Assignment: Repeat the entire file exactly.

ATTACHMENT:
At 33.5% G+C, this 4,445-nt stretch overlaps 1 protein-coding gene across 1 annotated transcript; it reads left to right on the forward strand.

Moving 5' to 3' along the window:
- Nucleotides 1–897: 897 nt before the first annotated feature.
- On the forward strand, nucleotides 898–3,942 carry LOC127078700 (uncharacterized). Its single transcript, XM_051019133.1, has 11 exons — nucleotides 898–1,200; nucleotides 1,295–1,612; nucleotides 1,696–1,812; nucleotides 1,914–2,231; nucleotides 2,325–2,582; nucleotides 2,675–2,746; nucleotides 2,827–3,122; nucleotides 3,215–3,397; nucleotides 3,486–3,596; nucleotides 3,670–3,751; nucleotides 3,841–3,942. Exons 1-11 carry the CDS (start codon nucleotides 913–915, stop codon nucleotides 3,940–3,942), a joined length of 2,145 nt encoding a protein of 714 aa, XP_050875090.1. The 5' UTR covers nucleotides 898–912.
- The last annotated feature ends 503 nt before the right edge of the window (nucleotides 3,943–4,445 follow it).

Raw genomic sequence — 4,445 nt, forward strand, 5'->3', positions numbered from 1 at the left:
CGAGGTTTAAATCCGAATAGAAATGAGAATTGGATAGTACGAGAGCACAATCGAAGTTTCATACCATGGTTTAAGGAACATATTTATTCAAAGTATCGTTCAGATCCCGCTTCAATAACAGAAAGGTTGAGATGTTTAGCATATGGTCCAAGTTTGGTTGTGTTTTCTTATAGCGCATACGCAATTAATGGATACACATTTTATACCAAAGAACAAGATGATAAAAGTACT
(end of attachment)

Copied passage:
At 33.5% G+C, this 4,445-nt stretch overlaps 1 protein-coding gene across 1 annotated transcript; it reads left to right on the forward strand.

Moving 5' to 3' along the window:
- Nucleotides 1–897: 897 nt before the first annotated feature.
- On the forward strand, nucleotides 898–3,942 carry LOC127078700 (uncharacterized). Its single transcript, XM_051019133.1, has 11 exons — nucleotides 898–1,200; nucleotides 1,295–1,612; nucleotides 1,696–1,812; nucleotides 1,914–2,231; nucleotides 2,325–2,582; nucleotides 2,675–2,746; nucleotides 2,827–3,122; nucleotides 3,215–3,397; nucleotides 3,486–3,596; nucleotides 3,670–3,751; nucleotides 3,841–3,942. Exons 1-11 carry the CDS (start codon nucleotides 913–915, stop codon nucleotides 3,940–3,942), a joined length of 2,145 nt encoding a protein of 714 aa, XP_050875090.1. The 5' UTR covers nucleotides 898–912.
- The last annotated feature ends 503 nt before the right edge of the window (nucleotides 3,943–4,445 follow it).

Raw genomic sequence — 4,445 nt, forward strand, 5'->3', positions numbered from 1 at the left:
CGAGGTTTAAATCCGAATAGAAATGAGAATTGGATAGTACGAGAGCACAATCGAAGTTTCATACCATGGTTTAAGGAACATATTTATTCAAAGTATCGTTCAGATCCCGCTTCAATAACAGAAAGGTTGAGATGTTTAGCATATGGTCCAAGTTTGGTTGTGTTTTCTTATAGCGCATACGCAATTAATGGATACACATTTTATACCAAAGAACAAGATGATAAAAGTACT